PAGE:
Some will know it as the flying time machine from Back to the Future. But the story behind this car is even more fantastic. Crash and Burn, in the current Smith Journal, recalls the madcap tale of a famed Californian industrialist who started up the DeLorean factory in Northern Ireland, staffed by an almost entirely inexperienced local workforce. Inspired by this story, we went hunting for a DeLorean owner in Australia... and found Josh Vander Veen of Bayswater, Victoria, who bought his from an American uncle who'd hit tough times. He talks with Smith Journal about the blessing and the curse of owning a car with wings.
Talk us through some of the quirks of this machine…
There’s a leather strap to shut the gull wing doors. Also – it’s very awkward to get in and out of. There were rumours a while back about making another Back to the Future, and when Michael J. Fox was asked if he’d be involved in it again, he said – only if it didn’t have that stupid flaming car in it! Because he had to jump into it quickly and smoothly and you can’t do that in this car. He kept bumping his head.
It was a vehicle that was manufactured in Ireland by a team of people who had no background in manufacturing, so you’re bound to find a bunch of flaws and idiosyncrasies in each one. Some were built better than others. It’s a fibreglass frame with stainless steel panels glued to it, so it’s difficult to make all that line up well. But at the same time, it reminds you that each one of them was hand-built.
You must get a few stares when people see you putting your shopping bags in the bonnet…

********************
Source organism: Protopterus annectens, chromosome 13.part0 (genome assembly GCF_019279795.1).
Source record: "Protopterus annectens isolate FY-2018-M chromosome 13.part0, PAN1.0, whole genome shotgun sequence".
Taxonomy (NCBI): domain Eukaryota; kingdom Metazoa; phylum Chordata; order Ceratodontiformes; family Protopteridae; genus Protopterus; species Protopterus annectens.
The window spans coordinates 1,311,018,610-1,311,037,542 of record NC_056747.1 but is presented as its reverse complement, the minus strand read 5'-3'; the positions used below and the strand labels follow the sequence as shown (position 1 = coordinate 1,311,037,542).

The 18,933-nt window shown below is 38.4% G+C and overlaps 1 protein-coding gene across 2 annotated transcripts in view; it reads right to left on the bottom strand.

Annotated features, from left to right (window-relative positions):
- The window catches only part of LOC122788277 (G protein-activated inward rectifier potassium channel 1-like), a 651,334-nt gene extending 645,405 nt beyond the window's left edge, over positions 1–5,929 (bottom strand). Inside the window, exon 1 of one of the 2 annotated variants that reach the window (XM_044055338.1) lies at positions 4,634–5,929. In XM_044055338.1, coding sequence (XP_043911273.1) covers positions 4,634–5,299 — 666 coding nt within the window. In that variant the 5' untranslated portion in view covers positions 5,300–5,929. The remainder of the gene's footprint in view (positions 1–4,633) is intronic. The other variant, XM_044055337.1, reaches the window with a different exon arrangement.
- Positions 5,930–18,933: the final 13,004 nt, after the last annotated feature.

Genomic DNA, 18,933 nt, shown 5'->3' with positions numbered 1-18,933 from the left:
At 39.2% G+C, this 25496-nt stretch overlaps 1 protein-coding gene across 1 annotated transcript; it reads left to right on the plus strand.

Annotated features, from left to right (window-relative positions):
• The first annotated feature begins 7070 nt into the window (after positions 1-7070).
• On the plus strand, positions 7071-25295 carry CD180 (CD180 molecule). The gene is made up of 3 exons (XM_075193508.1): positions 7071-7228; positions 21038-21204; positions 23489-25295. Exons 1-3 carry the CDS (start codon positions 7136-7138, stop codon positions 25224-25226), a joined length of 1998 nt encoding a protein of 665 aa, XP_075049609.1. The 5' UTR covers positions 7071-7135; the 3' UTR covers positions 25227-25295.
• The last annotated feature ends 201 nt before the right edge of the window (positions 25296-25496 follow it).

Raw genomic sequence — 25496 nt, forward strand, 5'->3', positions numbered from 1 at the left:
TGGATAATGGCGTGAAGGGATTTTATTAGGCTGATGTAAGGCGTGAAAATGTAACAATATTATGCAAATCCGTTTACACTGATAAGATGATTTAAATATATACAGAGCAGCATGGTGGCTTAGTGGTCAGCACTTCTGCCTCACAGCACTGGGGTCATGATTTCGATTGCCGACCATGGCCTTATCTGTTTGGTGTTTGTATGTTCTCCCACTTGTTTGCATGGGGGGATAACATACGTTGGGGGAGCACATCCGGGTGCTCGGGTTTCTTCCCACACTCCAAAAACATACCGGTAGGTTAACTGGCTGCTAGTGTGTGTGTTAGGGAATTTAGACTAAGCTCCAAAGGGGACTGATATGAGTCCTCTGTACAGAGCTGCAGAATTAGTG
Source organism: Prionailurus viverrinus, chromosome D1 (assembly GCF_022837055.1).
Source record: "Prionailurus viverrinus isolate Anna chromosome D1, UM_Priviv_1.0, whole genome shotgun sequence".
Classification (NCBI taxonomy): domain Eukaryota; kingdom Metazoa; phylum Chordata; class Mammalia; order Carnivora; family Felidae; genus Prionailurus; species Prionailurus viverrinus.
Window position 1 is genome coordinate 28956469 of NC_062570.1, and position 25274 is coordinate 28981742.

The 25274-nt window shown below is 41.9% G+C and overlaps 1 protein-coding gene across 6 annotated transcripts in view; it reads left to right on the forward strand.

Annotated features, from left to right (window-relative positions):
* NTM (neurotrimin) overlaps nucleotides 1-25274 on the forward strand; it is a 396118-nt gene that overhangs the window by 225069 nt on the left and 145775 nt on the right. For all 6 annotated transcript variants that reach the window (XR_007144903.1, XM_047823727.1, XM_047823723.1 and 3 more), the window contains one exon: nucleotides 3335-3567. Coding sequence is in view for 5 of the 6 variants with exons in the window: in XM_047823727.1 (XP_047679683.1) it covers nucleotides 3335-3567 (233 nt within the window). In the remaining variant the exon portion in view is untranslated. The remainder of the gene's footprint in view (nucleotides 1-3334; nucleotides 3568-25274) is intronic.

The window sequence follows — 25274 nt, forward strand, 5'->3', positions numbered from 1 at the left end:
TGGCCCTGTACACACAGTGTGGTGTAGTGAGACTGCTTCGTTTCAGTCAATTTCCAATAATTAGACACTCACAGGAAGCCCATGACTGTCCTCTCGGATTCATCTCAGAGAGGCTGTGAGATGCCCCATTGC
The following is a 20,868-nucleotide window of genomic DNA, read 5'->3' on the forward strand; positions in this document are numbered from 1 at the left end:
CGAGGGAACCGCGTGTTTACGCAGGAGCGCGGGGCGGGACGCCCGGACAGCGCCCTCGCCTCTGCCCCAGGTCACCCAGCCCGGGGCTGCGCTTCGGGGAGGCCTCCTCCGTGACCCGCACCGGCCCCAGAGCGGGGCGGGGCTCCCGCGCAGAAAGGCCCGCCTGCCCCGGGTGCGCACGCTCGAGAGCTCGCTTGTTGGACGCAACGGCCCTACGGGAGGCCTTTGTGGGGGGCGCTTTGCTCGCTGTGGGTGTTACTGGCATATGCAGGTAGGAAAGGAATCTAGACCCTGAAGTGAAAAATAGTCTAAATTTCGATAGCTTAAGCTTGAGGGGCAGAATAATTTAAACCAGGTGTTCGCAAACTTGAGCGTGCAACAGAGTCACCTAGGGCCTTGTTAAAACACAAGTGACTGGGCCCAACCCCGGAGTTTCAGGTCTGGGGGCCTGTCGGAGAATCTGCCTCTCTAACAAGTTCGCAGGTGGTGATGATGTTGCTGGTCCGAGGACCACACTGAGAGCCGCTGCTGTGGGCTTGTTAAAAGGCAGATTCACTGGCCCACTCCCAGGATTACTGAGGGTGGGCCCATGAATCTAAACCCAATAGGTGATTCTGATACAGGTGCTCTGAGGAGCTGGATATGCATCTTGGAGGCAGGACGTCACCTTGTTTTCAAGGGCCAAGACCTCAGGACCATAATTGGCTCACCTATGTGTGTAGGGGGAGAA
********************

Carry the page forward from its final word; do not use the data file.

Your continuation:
Yes, the engine’s in the back so all the luggage goes in the front. You see people in the shopping car park and they think they’re approaching the engine and then they take a bit of a step back when they see all your personal possessions in there.
What are the best and worst things about owning such a recognisable motor?
One of the great things about owning it has been just making people happy. I have a staff member who takes it out for unwell kids or for his basketball team or families who are struggling. He’s got a heart of gold, so if he knows someone who’s having a hard time, he’ll take it out whenever he can to brighten up their day. Even the younger generations – two weeks ago I took a 15-year-old to his high school formal and when we turned up, all the kids jumped at it and wanted photos with it, so it hasn’t really skipped a generation.
On the flipside of that though, one of the most difficult aspects for me is the amount of attention it gets. You’ll go to a parking lot and instantly people start talking to you about it and they want to take photos with it. But at the same time, you feel a responsibility that the car has that kind of effect on people, like you should be making the most of it as much as you can.
Has it ever done anything unpredictable?
No, it doesn’t have a great deal of horsepower. You have to worry more about the people taking photos of you on their mobile phones while they’re driving – that’s the most dangerous thing about this car!
Why has this particular car so completely captured people’s imagination, do you think?
Everyone sees it on the road, and they relate to it because of Back To The Future. We grew up with that, the '80s was the golden era of Hollywood. The movie is so relevant, even now. At one point or other in their lives, most people have probably thought – what would I do if I had a time machine? And I think that’s probably why people relate to the vehicle so well. I don’t think there’s a more photographed vehicle in the world than the DeLorean.
More recently, I think people have learned more about John DeLorean and it’s such an amazing story. So there’s been more interest generated from knowing that history. There’s no other car that I can think of – K.I.T.T from Knight Rider, even Eleanor from Gone in 60 Seconds… a lot of people like those cars, but they don’t seem to relate to them the way they do with the DeLorean.
Smith Journal Volume 24 features the story of the most fantastic and terrible sports car in history, and the man who made it happen: John Zachary DeLorean. Buy a copy online or find your nearest stockist here.